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Inspection Summary


Overall summary & rating

Good

Updated 31 August 2018

We carried out an unannounced inspection of this service on 18 and 19 July 2018. Park View is a care home providing accommodation and nursing care for 108 adults including younger adults who may have a diagnosis of dementia. At the time of our inspection 108 people were living in the service.

People in care homes receive accommodation and nursing or personal care as a single package under one contractual agreement. This service provides personal care. CQC regulates both the premises and the care provided, and both were looked at during this inspection.

The service did not have a registered manager in post. At the time of the inspection there had not been a registered manager in post for 100 days. A registered manager is a person who has registered with the Care Quality Commission to manage the service. Like registered providers, they are ‘registered persons’. Registered persons have legal responsibility for meeting the requirements in the Health and Social Care Act 2008 and associated Regulations about how the service is run.

At our last inspection on 18, 19, 21 and 28 July 2017, the service was rated 'Requires Improvement'. We identified three breaches of the Health and Social Care Act 2008 (Regulated Activities) Regulations 2014. The provider did not always have plans in place for managing risks people faced. The provider did not always manage and administer medicines safely, and guidance for how to administer medicines covertly was not always clear and some decision forms were incomplete. There was not enough suitably qualified, competent, skilled and experienced staff in place to meet the requirements of people using the service. The provider did not ensure staff received appropriate support, training, professional development and supervision necessary to enable them to carry out their duties. Quality assurance systems and audits had not operated to assess and improve the quality and safety of the service provided.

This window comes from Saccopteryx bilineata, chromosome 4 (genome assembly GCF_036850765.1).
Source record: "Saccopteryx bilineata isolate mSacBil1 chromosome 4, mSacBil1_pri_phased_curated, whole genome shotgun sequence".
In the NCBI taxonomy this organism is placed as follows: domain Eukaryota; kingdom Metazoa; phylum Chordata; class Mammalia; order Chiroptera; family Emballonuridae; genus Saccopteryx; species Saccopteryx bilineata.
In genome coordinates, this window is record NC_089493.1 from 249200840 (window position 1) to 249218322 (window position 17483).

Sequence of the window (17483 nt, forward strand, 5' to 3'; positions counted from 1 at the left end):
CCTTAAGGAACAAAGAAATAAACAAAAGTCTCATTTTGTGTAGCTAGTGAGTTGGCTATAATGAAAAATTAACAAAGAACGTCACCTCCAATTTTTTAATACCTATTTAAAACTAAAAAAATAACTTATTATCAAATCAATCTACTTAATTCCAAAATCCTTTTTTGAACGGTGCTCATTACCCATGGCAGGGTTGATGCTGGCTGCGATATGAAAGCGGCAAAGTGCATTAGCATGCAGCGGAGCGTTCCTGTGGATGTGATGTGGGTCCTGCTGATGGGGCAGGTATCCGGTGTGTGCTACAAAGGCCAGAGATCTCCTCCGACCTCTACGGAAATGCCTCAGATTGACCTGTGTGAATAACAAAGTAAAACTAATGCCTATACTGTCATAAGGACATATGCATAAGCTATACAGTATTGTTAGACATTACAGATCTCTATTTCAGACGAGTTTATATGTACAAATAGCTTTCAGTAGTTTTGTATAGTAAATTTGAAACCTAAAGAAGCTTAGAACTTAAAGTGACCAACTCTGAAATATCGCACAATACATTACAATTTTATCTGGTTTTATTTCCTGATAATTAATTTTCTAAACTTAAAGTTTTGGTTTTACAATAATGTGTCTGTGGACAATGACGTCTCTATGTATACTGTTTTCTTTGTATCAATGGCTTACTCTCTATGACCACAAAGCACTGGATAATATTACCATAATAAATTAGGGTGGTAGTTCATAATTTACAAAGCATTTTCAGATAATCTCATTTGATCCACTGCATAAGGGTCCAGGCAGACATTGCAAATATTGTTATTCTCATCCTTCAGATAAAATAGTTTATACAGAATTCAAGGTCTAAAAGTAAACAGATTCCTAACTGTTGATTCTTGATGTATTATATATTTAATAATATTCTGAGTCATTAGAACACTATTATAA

At this inspection we found that these breaches had been addressed.

People using the service and their relatives said the service provided safe care and treatment. The service managed medicines safely. However, not all ‘decision to administer’ forms were updated to match people’s changing prescriptions and not all medicines were disposed of appropriately. The acting manager addressed these concerns following the inspection. There were sufficient numbers of suitable staff employed by the service. Staff had been recruited safely with appropriate checks on their backgrounds completed. People were protected by the prevention and control of infection. There were robust procedures in place to protect people from harm and staff were clear on how to recognise and report abuse. The provider assessed and managed risks to people in a way that considered their individual needs.

Staff understood the Mental Capacity Act 2005 (MCA). MCA is law protecting people who are unable to make decisions for themselves and where people were not able to do this, the appropriate authorisation procedures had been completed. These are referred to as the Deprivation of Liberty Safeguards (DoLS).

Staff undertook training and received regular supervision to help support them to provide effective care. People were encouraged to live a healthy lifestyle and received holistic support from various health and social care professionals.